How Does a Captive Insurance Company Work?
By Jeremy Colombik, CPA
President, Management Services International
and Richard M. Colombik, J.D., CPA
A captive insurance company operates in a similar way to a traditional property and casualty insurance company. A captive issues policies, processes claims, follows all applicable regulations, files a property and casualty insurance company income tax return, and has profits, if profitable, available to the insurance company owners. The difference is, with an insured-owned captive insurance company, the captive owner(s) decide whether or not to retain or distribute the company’s profits. With a traditional insurance company, the insurer and its shareholders, rather than the insureds, retain the profits.
Within this article, we will be discussing how a captive is structured and set up, as well as how policy premiums flow from the captive owner’s business to the captive insurance company. We will also discuss how the captive owner can invest and retain profits in the captive as well as receive dividends from the captive.
While the specifics of an arrangement may vary, a captive insurance structure frequently involves the captive owner’s operating company paying premiums to a ceding or fronting company, which is a term that describes the insurance company that underwrites the captive insurance policy, or “writes the paper.” The company that writes the paper issues the actual insurance policy to the business that is purchasing coverage, the insured. The captive then generally reinsures the fronting or ceding company through a common type of agreement called a “quota share agreement.” A quota share agreement is a pro rata reinsurance contract where the insurer and reinsurer share premiums and losses according to a fixed predetermined percentage.
For example, if the fronting or ceding company each shares 50 percent of the risks, the fronting or ceding company then retains 50 percent of the premiums. A typical quota share agreement that falls within the Internal Revenue Service safe harbor rules for risk shifting and risk distribution is one where at least 50 percent of the risk must be shared.
For instance, if an insured pays $1 million in premium to a fronting or ceding company, $500,000 would initially be retained or held back by the fronting or ceding company for claims. The remaining $500,000 would be transferred to the captive insurance company that is reinsuring 50 percent of the risk from the fronting or ceding company. After the initial holdback or retention by the fronting or ceding company and after claims history and an actuarial analysis are factored in, at a certain point, the fronting or ceding company could release half of the remaining premium that was initially held back.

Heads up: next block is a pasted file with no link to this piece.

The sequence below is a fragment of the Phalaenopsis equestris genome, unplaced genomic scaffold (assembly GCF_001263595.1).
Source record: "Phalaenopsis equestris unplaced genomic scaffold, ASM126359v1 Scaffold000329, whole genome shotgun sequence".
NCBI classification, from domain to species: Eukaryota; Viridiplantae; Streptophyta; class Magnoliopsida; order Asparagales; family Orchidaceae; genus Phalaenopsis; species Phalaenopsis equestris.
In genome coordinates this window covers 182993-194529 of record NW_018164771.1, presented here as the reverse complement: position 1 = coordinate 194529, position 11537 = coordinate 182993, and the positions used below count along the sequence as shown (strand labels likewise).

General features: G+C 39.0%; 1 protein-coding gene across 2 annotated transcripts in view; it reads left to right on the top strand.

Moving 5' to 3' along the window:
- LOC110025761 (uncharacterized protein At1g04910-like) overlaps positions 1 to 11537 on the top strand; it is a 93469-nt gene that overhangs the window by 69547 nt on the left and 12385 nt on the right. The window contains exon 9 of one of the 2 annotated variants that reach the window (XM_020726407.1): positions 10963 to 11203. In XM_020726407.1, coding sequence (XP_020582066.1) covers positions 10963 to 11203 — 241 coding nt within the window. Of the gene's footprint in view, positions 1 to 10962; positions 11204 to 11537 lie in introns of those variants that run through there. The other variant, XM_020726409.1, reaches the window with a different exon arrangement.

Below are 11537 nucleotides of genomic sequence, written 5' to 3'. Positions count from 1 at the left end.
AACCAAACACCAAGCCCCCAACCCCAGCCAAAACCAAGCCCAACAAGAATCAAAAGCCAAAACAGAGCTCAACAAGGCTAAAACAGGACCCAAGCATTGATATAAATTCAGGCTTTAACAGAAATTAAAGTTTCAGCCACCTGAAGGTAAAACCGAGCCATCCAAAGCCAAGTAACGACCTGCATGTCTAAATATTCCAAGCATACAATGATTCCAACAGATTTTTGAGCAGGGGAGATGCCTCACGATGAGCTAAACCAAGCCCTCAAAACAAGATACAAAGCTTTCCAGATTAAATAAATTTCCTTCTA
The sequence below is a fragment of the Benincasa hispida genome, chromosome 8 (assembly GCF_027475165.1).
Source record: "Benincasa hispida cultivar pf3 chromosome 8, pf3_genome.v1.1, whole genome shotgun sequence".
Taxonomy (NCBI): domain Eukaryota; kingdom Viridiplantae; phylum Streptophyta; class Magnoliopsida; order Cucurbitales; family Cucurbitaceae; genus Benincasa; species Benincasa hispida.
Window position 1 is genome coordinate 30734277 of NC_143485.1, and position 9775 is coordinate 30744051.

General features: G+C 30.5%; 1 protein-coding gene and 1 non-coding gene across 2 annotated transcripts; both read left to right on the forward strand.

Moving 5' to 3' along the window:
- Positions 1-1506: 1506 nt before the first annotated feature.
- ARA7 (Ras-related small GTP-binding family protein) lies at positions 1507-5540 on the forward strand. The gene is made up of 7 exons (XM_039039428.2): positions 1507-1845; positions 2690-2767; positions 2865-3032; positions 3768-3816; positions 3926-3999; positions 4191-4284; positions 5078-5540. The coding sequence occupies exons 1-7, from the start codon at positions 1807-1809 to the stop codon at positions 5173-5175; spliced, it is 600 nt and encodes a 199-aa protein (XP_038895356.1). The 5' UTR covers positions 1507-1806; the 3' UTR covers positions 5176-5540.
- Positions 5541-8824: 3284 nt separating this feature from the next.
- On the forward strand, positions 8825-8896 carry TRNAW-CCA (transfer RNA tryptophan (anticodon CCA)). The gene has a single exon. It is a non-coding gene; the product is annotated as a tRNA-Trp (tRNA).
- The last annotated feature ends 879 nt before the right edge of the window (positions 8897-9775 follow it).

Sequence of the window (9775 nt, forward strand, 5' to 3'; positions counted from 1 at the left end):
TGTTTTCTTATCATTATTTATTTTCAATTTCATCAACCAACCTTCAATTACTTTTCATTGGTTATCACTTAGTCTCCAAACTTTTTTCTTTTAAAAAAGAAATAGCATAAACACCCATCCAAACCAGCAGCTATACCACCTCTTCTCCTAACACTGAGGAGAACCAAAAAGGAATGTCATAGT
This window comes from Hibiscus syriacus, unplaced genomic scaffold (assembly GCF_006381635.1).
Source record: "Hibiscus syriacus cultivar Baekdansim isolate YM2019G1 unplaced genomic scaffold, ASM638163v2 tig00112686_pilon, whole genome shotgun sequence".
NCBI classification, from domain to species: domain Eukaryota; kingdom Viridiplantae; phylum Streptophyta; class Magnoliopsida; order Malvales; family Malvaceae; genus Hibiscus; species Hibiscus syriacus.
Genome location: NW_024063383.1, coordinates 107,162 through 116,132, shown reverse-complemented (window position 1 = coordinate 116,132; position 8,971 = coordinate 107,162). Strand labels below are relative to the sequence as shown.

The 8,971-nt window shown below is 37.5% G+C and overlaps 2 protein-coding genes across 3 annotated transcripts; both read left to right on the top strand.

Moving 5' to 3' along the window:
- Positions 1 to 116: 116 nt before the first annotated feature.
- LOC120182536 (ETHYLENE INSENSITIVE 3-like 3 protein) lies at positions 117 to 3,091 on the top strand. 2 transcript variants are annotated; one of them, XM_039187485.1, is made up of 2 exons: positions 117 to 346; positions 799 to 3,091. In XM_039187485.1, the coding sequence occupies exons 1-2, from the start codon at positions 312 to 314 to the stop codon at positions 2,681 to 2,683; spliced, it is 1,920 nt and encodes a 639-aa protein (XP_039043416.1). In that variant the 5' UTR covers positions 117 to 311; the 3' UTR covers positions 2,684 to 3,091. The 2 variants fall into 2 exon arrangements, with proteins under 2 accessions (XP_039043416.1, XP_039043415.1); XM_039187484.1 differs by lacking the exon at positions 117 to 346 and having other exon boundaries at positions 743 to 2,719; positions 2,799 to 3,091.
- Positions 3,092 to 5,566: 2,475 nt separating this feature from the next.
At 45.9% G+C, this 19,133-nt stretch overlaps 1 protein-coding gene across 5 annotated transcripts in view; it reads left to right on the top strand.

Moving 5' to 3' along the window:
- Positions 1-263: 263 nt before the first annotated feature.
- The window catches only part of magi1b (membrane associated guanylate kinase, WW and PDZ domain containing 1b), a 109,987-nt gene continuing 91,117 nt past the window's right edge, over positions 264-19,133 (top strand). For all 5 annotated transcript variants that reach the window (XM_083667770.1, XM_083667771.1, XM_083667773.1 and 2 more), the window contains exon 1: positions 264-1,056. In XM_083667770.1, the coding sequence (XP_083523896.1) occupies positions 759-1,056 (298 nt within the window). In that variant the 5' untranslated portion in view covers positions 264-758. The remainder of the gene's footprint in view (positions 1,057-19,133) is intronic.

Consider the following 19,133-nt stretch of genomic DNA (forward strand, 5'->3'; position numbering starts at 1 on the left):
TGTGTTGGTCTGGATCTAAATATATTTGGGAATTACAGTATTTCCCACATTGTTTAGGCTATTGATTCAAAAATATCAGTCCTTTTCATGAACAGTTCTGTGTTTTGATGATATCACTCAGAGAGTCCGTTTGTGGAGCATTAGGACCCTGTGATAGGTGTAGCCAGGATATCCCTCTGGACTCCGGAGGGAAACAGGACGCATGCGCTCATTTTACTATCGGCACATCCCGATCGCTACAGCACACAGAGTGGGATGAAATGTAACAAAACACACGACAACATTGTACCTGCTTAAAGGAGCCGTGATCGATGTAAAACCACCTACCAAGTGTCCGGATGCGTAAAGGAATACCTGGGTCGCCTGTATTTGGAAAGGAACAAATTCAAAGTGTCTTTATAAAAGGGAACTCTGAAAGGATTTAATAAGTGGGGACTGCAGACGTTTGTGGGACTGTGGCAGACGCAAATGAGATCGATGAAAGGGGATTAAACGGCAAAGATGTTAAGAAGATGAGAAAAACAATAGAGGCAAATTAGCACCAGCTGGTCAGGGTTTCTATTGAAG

In this example, the initial amount held back is $500,000, and releasing half of this results in an additional $250,000 release. The holdback, prior to release, is generally invested as an insurance company reserve and normally includes interest earned or investment income on the retained funds reduced by the cost of any claims. The final $250,000 (out of the initial $500,000 holdback) is typically released by the fronting or ceding company after all policies issued by the fronting and ceding company have expired and have been provided an additional time period to file claims.
The additional claims period is generally 45 to 60 days from the policy expiration date. Typically, after this 45-to-60-day period, the fronting or ceding company will transfer such remaining funds to the captive in addition to any investment income earned while the funds were retained, reduced by the paid and outstanding claims amount and a ceding fee. A fronting or ceding fee is the fee charged by a fronting or ceding company to the captive for issuing policies and pooling the insurance risk.
A question often posed by captive owners is, What happens after the captive receives its premiums from the fronting or ceding company?
Where does this money go?